After seven years of gardening in the Midi in southern France we’re beginning to learn from other gardeners around us and from our own mistakes. This is the journal of our garden, our cooking and the food and wine we buy locally here in the Languedoc.
Chaiselongue plans, plants, harvests and cooks. Lo Jardinièr (the gardener in Occitan) does most of the hard work – and cooks too. But most of all we enjoy our life in a village surrounded by vineyards, olive trees and garrigue-covered hills where the sun shines for 300 days a year. Lo Jardinièr also has his own blog about the wildflowers of the Languedoc….and jazz too – it’s an entangled bank.
In the old part of the village where we live the houses are in narrow streets too close together to have gardens. For centuries the gardens have been on a hill just outside the village with a spring, La Resclauze, at the top. After the rainy months in spring a stream runs downhill past the gardens, giving us welcome free water for our plots. When the stream dries up again, usually around the end of June, we have to start to rely again on metered water.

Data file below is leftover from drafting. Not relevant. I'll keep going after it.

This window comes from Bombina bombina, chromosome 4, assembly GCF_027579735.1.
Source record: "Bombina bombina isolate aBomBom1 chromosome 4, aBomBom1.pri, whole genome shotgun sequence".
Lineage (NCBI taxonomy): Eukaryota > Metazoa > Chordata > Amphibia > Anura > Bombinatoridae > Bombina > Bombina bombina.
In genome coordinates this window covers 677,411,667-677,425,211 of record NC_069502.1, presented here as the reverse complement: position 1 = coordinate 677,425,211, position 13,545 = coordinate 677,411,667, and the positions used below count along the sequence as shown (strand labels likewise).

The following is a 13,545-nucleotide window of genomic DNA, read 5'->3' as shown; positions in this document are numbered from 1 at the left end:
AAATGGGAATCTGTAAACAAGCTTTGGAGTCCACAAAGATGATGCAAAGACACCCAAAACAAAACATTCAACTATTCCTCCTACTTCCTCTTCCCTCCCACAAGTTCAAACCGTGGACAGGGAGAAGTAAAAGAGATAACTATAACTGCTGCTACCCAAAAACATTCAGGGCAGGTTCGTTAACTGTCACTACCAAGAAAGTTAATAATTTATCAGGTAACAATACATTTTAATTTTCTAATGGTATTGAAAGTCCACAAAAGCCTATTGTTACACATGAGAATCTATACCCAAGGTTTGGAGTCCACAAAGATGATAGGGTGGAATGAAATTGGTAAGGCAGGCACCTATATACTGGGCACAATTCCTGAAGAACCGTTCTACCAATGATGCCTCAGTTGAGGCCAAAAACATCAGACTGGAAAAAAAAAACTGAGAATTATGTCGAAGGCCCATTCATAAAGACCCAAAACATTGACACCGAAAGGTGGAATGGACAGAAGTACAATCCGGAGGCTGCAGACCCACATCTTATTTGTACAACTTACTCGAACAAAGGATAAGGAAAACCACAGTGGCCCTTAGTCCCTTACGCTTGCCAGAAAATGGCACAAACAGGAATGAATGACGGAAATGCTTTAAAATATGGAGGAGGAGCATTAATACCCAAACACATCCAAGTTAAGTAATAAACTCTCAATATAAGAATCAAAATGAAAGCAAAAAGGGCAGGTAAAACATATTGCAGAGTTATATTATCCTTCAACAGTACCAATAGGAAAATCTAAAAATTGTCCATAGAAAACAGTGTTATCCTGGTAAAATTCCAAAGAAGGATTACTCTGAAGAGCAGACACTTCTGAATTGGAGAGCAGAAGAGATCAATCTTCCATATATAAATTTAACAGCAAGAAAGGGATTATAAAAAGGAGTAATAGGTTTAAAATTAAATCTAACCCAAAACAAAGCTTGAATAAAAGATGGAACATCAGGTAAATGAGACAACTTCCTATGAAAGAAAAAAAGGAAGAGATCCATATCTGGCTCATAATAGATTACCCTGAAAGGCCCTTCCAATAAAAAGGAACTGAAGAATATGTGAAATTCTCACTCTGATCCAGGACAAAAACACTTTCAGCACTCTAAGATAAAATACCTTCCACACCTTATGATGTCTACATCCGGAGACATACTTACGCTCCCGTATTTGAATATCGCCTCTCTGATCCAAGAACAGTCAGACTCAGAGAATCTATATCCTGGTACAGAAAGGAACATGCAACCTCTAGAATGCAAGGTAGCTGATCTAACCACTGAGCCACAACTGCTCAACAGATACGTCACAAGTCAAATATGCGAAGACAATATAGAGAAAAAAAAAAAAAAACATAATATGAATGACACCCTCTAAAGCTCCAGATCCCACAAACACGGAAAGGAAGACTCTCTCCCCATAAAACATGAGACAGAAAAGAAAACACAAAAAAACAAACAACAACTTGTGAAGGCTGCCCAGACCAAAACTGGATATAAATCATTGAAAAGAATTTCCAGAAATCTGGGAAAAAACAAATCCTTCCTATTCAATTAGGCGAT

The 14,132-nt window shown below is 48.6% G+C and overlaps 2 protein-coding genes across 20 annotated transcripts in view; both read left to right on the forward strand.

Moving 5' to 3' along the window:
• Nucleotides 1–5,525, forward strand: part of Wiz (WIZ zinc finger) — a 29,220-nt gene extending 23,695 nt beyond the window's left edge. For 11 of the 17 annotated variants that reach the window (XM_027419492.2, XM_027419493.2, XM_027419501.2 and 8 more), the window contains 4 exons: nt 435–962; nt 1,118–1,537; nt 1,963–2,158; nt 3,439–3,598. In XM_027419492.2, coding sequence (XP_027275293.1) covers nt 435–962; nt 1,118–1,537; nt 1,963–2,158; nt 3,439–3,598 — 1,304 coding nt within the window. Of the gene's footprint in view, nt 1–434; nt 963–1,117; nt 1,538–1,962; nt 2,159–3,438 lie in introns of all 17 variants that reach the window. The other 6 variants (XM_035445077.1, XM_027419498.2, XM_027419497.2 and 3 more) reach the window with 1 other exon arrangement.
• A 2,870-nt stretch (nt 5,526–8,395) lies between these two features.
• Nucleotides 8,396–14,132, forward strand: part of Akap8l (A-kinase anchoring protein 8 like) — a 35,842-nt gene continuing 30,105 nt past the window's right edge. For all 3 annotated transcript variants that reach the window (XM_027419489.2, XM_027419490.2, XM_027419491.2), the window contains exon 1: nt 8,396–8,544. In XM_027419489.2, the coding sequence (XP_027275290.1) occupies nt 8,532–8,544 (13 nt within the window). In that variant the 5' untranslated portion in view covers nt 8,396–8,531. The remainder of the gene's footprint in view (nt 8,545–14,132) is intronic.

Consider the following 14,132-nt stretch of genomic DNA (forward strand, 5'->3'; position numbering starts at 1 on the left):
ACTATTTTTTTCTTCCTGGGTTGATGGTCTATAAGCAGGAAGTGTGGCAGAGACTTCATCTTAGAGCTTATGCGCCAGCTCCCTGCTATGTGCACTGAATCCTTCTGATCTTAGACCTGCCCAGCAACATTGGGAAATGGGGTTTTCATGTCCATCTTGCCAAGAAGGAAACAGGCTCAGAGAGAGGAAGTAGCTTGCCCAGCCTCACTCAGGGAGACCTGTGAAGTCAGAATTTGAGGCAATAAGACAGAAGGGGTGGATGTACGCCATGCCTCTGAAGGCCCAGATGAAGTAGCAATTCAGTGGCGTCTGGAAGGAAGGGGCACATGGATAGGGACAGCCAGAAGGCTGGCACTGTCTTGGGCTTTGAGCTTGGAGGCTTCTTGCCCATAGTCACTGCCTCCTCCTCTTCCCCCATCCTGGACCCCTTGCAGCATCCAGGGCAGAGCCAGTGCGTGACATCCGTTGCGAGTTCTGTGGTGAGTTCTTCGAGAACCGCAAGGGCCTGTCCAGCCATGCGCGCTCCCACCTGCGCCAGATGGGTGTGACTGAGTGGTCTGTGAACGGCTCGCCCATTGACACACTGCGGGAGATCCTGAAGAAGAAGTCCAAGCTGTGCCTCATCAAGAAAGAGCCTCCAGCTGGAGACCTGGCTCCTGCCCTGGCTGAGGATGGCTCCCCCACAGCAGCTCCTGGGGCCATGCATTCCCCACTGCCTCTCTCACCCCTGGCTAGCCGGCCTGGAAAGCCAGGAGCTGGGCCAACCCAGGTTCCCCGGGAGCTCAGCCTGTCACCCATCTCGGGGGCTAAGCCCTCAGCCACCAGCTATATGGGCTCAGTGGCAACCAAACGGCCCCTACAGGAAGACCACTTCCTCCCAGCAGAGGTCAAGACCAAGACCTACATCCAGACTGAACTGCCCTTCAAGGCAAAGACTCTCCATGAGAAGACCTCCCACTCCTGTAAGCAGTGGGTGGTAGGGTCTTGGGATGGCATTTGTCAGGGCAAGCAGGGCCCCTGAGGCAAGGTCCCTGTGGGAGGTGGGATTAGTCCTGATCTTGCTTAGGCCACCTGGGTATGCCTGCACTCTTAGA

In this Mediterranean climate water is a constant concern and we try to use it as efficiently as possible. Any ornamental plants we put in the garden are watered for the first year while they settle in but after that they have to survive on their own, so we choose varieties that are drought-resistant, mostly the Mediterranean spring- and autumn- flowering plants like cistus, lavender, irises, that grow here in the wild.
As well as working there to grow as much of our own food as we can, we use our garden as part of our home, eating meals there throughout the year, and especially in summer where we spend whole days there sheltering in the hottest hours around the middle of the day under vines and climbing roses on our terrace.